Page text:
(Adds bill changes, possible vote timing, UAW and JPMorgan
commitments; paragraphs 6, 9 and 12)
May 21 A special Michigan House committee on
Wednesday approved a nearly $195 million state contribution for
a key element of Detroit's plan to adjust its $18 billion of
debt and exit the biggest municipal bankruptcy in U.S. history.
Legislation appropriating the money from Michigan's rainy
day fund was part of an 11-bill package the committee approved
and sent to the full House for consideration.
The mostly unanimous votes on the bills by the five-member
bipartisan Committee on Detroit's Recovery and Michigan's Future
marked the first by state lawmakers after Governor Rick Snyder
included money for Detroit in the proposed budget he unveiled in
The legislation, which also creates an oversight commission
for Detroit, must still pass the Republican-controlled House and
"We still have plenty of work to do," said Republican State
Representative John Walsh, who chaired the committee. "Just
because it moved from this committee doesn't mean it's a done
The committee made numerous changes to the bills before
voting, including giving the Detroit City Council an appointment
to the oversight commission and removing a requirement to offer
new city employees 401k retirement savings plans instead of
pensions. The House could take up the bills as soon as Thursday,
according to a spokesman for House Speaker Jase Bolger.
Americans for Prosperity-Michigan, a conservative group
backed by billionaire industrialists Charles and David Koch, is
revving up a campaign against using state money to help Detroit.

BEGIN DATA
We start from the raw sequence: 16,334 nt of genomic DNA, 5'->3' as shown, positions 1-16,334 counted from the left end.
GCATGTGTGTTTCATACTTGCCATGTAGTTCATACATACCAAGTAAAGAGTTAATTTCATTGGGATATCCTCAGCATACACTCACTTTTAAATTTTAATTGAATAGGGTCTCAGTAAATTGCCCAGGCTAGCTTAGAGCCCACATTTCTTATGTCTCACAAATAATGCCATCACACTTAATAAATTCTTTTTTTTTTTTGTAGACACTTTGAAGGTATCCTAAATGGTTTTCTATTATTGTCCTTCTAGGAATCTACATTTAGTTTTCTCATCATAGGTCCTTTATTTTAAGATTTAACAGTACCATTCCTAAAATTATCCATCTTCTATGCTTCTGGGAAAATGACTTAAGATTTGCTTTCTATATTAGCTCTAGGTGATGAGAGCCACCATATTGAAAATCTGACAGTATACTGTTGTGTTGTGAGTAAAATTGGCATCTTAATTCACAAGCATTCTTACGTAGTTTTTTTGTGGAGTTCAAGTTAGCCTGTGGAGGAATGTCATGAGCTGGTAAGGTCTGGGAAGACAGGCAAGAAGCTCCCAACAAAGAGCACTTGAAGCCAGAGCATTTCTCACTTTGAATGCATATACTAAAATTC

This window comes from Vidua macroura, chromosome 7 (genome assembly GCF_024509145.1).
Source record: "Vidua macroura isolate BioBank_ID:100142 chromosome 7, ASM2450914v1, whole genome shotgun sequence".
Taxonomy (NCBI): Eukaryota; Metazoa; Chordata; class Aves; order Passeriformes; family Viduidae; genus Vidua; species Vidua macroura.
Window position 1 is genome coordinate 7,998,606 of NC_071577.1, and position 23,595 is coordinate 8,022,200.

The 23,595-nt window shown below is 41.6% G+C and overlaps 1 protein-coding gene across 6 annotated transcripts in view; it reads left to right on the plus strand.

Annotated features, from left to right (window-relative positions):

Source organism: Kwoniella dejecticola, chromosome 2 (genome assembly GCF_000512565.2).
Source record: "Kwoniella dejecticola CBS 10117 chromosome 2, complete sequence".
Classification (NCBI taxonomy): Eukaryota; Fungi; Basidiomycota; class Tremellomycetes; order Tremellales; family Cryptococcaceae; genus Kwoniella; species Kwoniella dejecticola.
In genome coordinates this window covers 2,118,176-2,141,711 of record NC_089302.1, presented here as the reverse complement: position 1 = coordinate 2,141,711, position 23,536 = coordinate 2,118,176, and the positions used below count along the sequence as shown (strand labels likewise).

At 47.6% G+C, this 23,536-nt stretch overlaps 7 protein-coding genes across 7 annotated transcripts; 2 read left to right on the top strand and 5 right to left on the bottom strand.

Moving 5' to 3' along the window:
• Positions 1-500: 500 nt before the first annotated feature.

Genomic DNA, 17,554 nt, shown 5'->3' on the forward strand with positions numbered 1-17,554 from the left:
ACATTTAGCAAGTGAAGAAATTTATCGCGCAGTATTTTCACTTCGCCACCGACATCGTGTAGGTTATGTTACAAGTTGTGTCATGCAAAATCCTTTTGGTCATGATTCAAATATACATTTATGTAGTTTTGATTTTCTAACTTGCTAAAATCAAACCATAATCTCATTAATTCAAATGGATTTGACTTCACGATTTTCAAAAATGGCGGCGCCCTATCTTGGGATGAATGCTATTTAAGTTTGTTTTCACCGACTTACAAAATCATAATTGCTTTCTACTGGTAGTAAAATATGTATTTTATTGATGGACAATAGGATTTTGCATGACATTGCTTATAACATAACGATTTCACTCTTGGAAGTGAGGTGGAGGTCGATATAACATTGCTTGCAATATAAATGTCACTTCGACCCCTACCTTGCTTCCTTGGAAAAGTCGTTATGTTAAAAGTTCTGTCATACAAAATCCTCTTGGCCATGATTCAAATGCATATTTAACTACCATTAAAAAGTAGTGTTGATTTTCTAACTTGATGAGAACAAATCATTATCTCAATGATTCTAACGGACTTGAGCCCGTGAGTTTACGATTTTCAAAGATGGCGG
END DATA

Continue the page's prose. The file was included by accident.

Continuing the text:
Under Detroit's debt adjustment plan, Michigan's lump sum
payment would be added to $466 million pledged over 20 years by
philanthropic foundations and the Detroit Institute of Arts to
ease pension cuts on city retirees and protect art works from
being sold to raise money to pay city creditors.
Also on Wednesday, the United Auto Workers union agreed to
participate in the so-called grand bargain by raising "material
contributions" for retired Detroit worker healthcare costs
without tapping its own funds, according to U.S. Bankruptcy
On Monday, mediators announced the Michigan Building and
Construction Trades Council will also contribute to retiree
All of the contributions are contingent on each other and
require affirmative votes from members of Detroit's two
retirement systems on the debt adjustment plan. U.S. Bankruptcy
Judge Steven Rhodes has set July 24 for the start of a hearing
on the plan to determine if it is fair and feasible.
Apart from the bankruptcy plan, JPMorgan Chase & Co
on Wednesday announced a $100 million, five-year commitment to
spur the city's economic recovery.
(Reporting By Karen Pierog; Editing by Chris Reese and Tom